In this new society, people would be able to develop their potential and work freely and autonomously, without being oppressed by exploitation. Human freedom would be expanded and social relationships would be based on cooperation and mutual respect rather than exploitation and competition. In short, human emancipation is a condition of freedom and social and economic equality, in which people are able to develop their potential and live without oppression.

In this new society, as the measure of man is man himself, and not an external power, such as “God” or capital, spurious or alienating justifications for the private appropriation of social work would disappear. According to Lukács, the social being is the result of human activity and the human being can only be understood from his social existence, that is, the understanding of the human being is only possible from the understanding of the society in which he lives. Without this understanding of man and society, it becomes impossible to transform the reality of capitalist society, in terms of overcoming it.

Neither capitalism nor the socialisms implemented throughout the XNUMXth century were sufficient to implement this new society. For, social conscience in the formation of social reality in both is still based on the survival of the fittest (capitalists who own the means of production and discretionary power of socialist leaders), as occurs in wild nature, and not on a social conscience formed from the human being. as means and end of social relations.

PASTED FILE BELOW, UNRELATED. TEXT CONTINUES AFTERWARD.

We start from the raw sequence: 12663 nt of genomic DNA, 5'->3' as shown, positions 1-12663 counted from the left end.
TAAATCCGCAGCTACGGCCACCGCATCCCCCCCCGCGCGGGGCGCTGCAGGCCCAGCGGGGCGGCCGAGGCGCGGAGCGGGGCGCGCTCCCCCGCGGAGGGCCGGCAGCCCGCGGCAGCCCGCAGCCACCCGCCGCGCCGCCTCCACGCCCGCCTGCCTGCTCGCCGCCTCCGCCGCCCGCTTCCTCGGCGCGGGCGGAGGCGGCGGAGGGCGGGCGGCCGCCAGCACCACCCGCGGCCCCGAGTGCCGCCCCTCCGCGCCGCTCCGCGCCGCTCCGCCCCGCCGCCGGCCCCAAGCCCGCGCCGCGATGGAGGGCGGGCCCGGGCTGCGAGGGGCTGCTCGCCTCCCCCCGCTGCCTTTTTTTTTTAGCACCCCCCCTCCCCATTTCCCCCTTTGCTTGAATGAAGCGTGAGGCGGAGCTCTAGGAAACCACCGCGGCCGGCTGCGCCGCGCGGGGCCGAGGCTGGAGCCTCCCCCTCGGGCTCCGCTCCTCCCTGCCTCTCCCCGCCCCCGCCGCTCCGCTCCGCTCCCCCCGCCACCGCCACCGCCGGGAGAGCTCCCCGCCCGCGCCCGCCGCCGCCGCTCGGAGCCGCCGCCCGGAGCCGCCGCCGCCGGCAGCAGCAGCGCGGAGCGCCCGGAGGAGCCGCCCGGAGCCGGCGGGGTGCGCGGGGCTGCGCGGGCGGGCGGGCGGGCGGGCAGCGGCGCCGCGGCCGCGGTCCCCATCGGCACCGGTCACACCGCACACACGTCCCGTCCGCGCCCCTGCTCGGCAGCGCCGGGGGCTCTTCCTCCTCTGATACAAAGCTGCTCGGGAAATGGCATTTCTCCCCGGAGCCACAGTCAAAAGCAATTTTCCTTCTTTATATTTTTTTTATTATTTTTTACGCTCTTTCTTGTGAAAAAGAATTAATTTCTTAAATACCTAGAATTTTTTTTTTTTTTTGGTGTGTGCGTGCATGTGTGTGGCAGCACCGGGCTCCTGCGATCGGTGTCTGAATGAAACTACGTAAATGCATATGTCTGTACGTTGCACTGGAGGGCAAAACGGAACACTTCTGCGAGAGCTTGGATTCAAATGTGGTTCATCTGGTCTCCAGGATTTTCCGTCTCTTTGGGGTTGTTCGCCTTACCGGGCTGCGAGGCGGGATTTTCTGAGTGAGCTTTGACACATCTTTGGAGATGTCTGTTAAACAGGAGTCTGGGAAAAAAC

Finally, capitalism acquired throughout its development and, in particular, with the development of the new technologies of the Technological and Informational Revolution, among which computing, automation and robotics, artificial intelligence, biotechnology, internet of things, blockchain, among many others, an overwhelming force endangering the existence of human life on the planet.

It remains to be seen whether the new intelligences (artificial intelligence and machine learning, for example) can contribute to raising our awareness of the condition of individual struggle for survival, of Nietzsche's "all too human human", in which human nature is still guided by animal instincts and passions; or whether, on the contrary, they will continue to contribute to perpetuating an economic system destined to destroy human and non-human life on the planet.

Human emancipation, in Marx's terms, is not an idealistic vision of a society. On the contrary, it is a necessity and an urgency for the continuation of human existence itself.

*José Micaelson Lacerda Morais is a professor in the Department of Economics at URCA. Author, among other books, of Capitalism and the revolution of value: apogee and annihilation.

This article is part of the book by the same author entitled Economic Aspects of the Old Testament, Independently Published, 2023.